Margaret Elliot was born on 15 May 1898 in Kilmartin Parish, Barsloisnach, Kilmartin, Argyllshire, Scotland. She is the daughter of Robert Elliot and Jessie Purves. Margaret trained as a nurse in Victoria Hospital, Cork and later became Matron of the Bandon Nursing Home. It was during this role that she met George Beare, son of William Beare and Maria Smyth. They were subsequently married on 22 March 1933 in Limekilns Church, Limekilns, Dunfermline, Fifeshire, Scotland. The Minister for the marriage was Reverend John Ferguson. Hannah Helen, her sister, and John Munro were witnesses at the wedding. Margaret returned to Bandon with her new husband, George, to live in the old family home, which had been upgraded and extended prior to the union. Margaret and George had three children, William, Robert and George. She died on 2 March 1985 at the age of 86 and is buried in St. Peter's Church graveyard, Bandon, Co. Cork, Ireland.

William Beare was born on 26 December 1933 in Bandon Nursing Home, Bandon, Co. Cork, Ireland. He is the son of George Beare and Margaret Elliot. William married Rose Hurley on 4 April 1964 and they have two children, Walter and Rachel. He served as a minister retiring as Reverend Dean of Lismore, before returning to Cork City. Rose died on 15 June 2014. William died on 15 March 2019 in Cork University Hospital, Cork. He is buried with Rose in Kilbeg Cemetery, Bandon, Co. Cork.

Robert Beare was born on 8 June 1936 in Bandon, Co. Cork, Ireland. He is the son of George Beare and Margaret Elliot. Robert married Ruth Perrott on 2 September 1959 in the Methodist Church, Bandon, Co. Cork, and they have two children Susan Lilian and Arthur Robert. Ruth died on 5 April 1994. Robert was a music teacher in the School of Music, Cork, and a woodwork teacher in Bandon Grammar School, Bandon, Co. Cork, and is now retired. Robert married Reverend Stella Jones on 30 December 2010 in Rathclaren Church, Kilbrittain, Co. Cork, Ireland. Robert died on 8 September 2020 at Oakfield Nursing Home, Courtown, Co. Wexford. He is buried with Ruth in Kilbeg Cemetery, Bandon, Co. Cork.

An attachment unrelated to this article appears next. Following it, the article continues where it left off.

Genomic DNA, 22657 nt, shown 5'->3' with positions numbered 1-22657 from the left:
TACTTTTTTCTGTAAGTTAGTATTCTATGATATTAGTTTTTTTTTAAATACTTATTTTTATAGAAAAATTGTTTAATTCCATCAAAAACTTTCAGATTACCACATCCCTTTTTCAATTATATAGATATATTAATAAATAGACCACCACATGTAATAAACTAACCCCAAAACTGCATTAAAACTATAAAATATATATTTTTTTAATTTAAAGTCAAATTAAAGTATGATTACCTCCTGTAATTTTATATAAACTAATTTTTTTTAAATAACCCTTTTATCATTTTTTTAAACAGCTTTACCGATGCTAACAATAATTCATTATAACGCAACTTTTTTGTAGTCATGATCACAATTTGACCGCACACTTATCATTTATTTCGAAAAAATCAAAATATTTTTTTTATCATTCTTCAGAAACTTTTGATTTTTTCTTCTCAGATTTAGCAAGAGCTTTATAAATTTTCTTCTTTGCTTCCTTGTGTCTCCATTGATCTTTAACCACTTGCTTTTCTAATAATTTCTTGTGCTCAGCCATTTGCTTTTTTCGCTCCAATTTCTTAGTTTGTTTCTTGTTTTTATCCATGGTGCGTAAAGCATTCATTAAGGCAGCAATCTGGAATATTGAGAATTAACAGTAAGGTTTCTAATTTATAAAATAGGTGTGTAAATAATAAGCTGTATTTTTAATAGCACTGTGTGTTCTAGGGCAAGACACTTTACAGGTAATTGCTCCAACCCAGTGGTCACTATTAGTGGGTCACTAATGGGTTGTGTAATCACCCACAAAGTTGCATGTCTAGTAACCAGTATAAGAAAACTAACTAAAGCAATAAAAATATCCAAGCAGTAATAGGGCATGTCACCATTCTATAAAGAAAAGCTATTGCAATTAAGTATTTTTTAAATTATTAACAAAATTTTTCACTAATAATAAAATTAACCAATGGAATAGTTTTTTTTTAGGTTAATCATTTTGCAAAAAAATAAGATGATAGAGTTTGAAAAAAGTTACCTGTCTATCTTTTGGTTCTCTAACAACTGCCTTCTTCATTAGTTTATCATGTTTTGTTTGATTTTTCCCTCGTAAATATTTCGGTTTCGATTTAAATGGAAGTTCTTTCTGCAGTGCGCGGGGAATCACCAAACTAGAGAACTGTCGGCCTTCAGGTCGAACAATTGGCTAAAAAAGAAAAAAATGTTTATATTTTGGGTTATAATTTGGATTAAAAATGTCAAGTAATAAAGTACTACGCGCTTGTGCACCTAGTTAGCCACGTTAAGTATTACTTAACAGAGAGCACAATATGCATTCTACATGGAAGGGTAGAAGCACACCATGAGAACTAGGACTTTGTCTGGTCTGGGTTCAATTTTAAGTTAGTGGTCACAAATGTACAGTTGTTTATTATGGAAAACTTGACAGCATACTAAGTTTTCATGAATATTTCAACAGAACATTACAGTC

George Beare was born on 9 February 1938 in Bandon, Co. Cork, Ireland. He is the son of George Beare and Margaret Elliot. George married Daphne Vance, daughter of Arthur Vance and Avesia Hilliard, on 2 December 1967 in St. Lukes Church, Douglas, Cork. Now retired, he carried on the family tradition of farming, concentrating on poultry farming until recently. George and Daphne have four children, George, Elaine, Ronald and Suzanne. They live in Bandon, Co. Cork, Ireland.